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Youth expectations of mental health care differ significantly from reality of care, study finds

Study highlights importance of dispelling myths around youth mental health care

Dr. Sarah Armstrong

Dr. Sarah Armstrong is first author on the study, which found that young adults hold incorrect assumptions about the mental health care environment, relationships with care providers and the trajectory of psychiatric care.

In a recent study, researchers at Lawson Health Research Institute and Western University examined the expectations of young adults entering psychiatric treatment at an early intervention program and how those expectations differ from the reality of care. The research team found that young adults hold incorrect assumptions about the mental health care environment, relationships with care providers and the trajectory of psychiatric care.

The study included 20 patients from the First Episode Mood and Anxiety Program (FEMAP) at London Health Sciences Centre (LHSC), a novel outpatient mental health program that combines medication management and talk therapy, generally delivered by the same clinician, to help older teens and young adults with emotional concerns that fall into the categories of mood and anxiety symptoms. The vast majority of patients in the study described feelings of apprehension before entering treatment.

“Expectations and assumptions impact the way youth engage in psychiatric treatment, and their success and satisfaction with treatment,” said Dr. Sarah Armstrong, the study’s first author, a clinician-researcher at Lawson, assistant professor at Western’s Schulich School of Medicine & Dentistry and psychiatrist at FEMAP. “It’s critical that we understand the myths around mental health care so we can work to dispel them.”

The study identified three major misconceptions of patients entering care at FEMAP.  The first is that patients expected a cold and unwelcoming care environment. “I thought it was umm…like you go to a psych ward and they like tie you up because they think you’re crazy,” one participant noted. Many patients acknowledged that this myth, a caricature of psychiatric care, was strongly influenced by portrayals in popular culture. In reality, they found care providers, staff members and the physical environment at FEMAP to be warm and welcoming which helped to relieve the anxiety around psychiatric care.

Patients also expected an authoritarian approach to care where they would play a passive role. This differed from the reality of care at FEMAP where patients found treatment was a collaborative effort between themselves and their care providers. Patients felt like they had a voice, that their opinions were respected and even felt comfortable disagreeing. They realized they could work towards making effective change for themselves by learning different ways of coping with symptoms and achieving personal goals.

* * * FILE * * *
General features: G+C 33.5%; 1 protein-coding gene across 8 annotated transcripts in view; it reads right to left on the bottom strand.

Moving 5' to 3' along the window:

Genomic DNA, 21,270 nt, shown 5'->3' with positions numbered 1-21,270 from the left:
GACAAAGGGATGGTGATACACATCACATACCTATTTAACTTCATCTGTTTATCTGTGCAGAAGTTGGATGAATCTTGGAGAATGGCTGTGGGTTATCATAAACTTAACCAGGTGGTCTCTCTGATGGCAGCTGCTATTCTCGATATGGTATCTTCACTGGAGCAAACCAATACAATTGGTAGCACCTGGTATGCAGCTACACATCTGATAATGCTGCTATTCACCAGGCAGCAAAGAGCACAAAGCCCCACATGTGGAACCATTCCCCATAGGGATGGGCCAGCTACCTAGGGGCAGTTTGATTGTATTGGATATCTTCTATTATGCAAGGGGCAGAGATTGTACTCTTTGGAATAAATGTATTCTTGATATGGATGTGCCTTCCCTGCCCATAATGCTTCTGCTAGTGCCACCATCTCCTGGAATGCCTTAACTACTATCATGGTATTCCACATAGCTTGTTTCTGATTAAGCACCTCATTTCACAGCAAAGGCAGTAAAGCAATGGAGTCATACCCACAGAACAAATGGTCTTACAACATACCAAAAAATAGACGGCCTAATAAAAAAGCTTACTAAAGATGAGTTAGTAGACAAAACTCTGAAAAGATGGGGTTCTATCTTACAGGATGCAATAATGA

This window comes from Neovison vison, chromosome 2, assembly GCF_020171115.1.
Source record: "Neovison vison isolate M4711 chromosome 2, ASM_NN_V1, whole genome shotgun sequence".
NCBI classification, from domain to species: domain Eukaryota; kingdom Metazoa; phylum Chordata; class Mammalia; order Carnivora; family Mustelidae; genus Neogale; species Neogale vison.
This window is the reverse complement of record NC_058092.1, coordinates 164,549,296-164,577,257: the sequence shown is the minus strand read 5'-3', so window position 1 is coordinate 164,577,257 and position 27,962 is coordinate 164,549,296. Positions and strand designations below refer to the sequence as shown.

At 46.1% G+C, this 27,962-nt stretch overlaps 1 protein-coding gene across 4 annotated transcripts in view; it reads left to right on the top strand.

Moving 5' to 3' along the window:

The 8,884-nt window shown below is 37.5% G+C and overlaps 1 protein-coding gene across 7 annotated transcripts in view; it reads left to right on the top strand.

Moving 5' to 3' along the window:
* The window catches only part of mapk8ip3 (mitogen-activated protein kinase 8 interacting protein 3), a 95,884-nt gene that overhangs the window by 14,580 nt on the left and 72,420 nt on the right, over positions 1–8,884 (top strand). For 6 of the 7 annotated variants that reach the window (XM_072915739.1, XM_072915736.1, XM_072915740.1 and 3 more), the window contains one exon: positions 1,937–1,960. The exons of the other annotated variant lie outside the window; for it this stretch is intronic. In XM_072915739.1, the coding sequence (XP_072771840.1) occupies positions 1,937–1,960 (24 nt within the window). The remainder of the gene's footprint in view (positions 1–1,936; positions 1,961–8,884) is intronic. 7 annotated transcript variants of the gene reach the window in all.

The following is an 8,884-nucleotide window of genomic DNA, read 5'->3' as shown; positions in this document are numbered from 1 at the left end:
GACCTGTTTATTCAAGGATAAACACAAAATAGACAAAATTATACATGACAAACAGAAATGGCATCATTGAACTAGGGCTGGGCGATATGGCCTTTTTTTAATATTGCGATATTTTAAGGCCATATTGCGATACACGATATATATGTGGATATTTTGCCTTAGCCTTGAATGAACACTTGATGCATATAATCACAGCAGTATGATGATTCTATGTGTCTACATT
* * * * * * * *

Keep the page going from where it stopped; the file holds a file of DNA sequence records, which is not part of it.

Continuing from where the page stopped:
Finally, patients expected quick treatment with an immediate recovery. The reality of treatment was more complicated, more time consuming and required more work than patients originally anticipated. For example, there was often an element of trial and error by using different treatment methods or different medications. Patients found treatment was not straight forward and it took more time than anticipated to see changes in their mental health.

“Ultimately, youth found that treatment at FEMAP was much more complex than they anticipated. However, they experienced a positive change in mindset with a strengthening of personal agency,” said Dr. Armstrong. “Their treatment fears were relieved and they valued their active role in their own care.”

The team hopes this study will be a first step in identifying myths and better preparing youth for the work involved in effective psychiatric care.

“Belief in a positive outcome often leads to better outcomes,” said Dr. Elizabeth Osuch, a clinician-scientist at Lawson, associate professor at Schulich Medicine & Dentistry and medical director at FEMAP. “Young adults are often reluctant to seek mental health care. Expectations can influence whether youth seek help to begin with. These results could help inform educational outreach about psychiatric care, helping to better align expectations with reality. But just as important, this study helps identify what youth value in the treatment provided at FEMAP and what principals would be beneficial to guide health care delivery models for emerging adults.”

The study, “Expectations vs. Reality: The Expectations and Experiences of Psychiatric Treatment Reported by Young Adults at a Mood and Anxiety Outpatient Mental Health Program,” is published in Early Intervention in Psychiatry